3707263569_f40f9dbef8_o

From Boeing to Brookdale: How Checklists Are Remaking Senior Living

The nation’s largest senior living provider has been able to cut costs and improve resident wellness by implementing a seemingly simple innovation that the aviation industry pioneered … 80 years ago.

That year was 1935. The place was Wright Field in Dayton, Ohio, where a new type of aircraft, the Boeing Model 299, was taking the air.

Boeing was about to lock up a critical deal with the U.S. Army Air Corps for the planes, and this flight was part of final evaluations. But after a smooth takeoff, disaster struck quickly. The aircraft stalled and crashed.

Pilot error was identified as the cause, spurring talk that the 299 was “too much plane for one man to fly.” The future of Boeing was uncertain if the 299 was not viable. How did the company overcome the plane’s dangerous reputation?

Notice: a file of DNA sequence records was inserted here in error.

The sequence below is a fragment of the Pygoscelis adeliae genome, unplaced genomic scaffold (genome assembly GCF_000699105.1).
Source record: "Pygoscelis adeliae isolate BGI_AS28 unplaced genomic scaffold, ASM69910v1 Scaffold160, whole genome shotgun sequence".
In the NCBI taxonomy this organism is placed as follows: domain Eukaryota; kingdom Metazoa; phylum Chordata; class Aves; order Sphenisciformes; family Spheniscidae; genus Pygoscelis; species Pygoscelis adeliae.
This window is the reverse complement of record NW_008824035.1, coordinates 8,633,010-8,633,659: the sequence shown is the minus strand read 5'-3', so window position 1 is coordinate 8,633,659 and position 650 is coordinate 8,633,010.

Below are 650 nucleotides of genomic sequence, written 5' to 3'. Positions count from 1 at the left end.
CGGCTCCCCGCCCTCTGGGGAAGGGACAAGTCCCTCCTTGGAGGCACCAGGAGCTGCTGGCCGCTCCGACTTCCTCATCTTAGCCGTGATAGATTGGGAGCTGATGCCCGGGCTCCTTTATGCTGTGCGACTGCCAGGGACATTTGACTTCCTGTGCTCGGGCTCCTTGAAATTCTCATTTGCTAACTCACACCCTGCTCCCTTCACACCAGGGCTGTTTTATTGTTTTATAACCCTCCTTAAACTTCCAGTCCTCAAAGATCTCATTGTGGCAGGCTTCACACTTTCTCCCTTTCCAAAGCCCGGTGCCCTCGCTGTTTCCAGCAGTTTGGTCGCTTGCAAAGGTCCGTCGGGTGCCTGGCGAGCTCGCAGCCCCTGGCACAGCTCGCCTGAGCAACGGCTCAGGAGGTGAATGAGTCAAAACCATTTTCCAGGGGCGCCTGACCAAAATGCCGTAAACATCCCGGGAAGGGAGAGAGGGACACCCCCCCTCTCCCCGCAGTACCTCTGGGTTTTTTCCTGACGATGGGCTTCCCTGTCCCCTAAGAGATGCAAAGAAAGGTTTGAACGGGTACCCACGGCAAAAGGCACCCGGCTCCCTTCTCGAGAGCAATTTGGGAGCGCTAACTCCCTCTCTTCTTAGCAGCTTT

Boeing B-17, U.S. Air Force photo

Boeing B-17, U.S. Air Force photo

Checklists.

By implementing checklists for takeoff, flight, pre-landing and landing, crews were able to safely fly the 299, which went on to be a huge success under a more familiar name: the B-17.

Prior to the B-17, airplanes were simple enough to fly without rigorous checklists to ensure safety. The plane’s history demonstrates the enormous power that checklists can have when it comes to executing complex tasks successfully, and yet other industries, including health care, took a long time to take a page out of aviation’s book. It wasn’t until Atul Gawande’s bestselling 2009 book The Checklist Manifesto that the idea of checklists in operating rooms became commonplace.

And now, checklists are becoming more common in another realm that is becoming more complex: senior housing and care.

Brookdale Senior Living (NYSE: BKD), by far the nation’s largest owner and operator, has managed to significantly cut costs and reduce hospitalizations from assisted living centers by utilizing a checklist tool known as INTERACT. While the results of the pilot project will not officially be published until 2016, some of the primary findings recently were announced at The Gerontological Society of America’s annual conference in Orlando.

Brookdale’s chief medical officer, Kevin O’Neil, M.D., spoke with Senior Housing News, providing more detail on what made the pilot project successful and why he believes that the checklist approach could catch on industry-wide.

An Innovation Challenge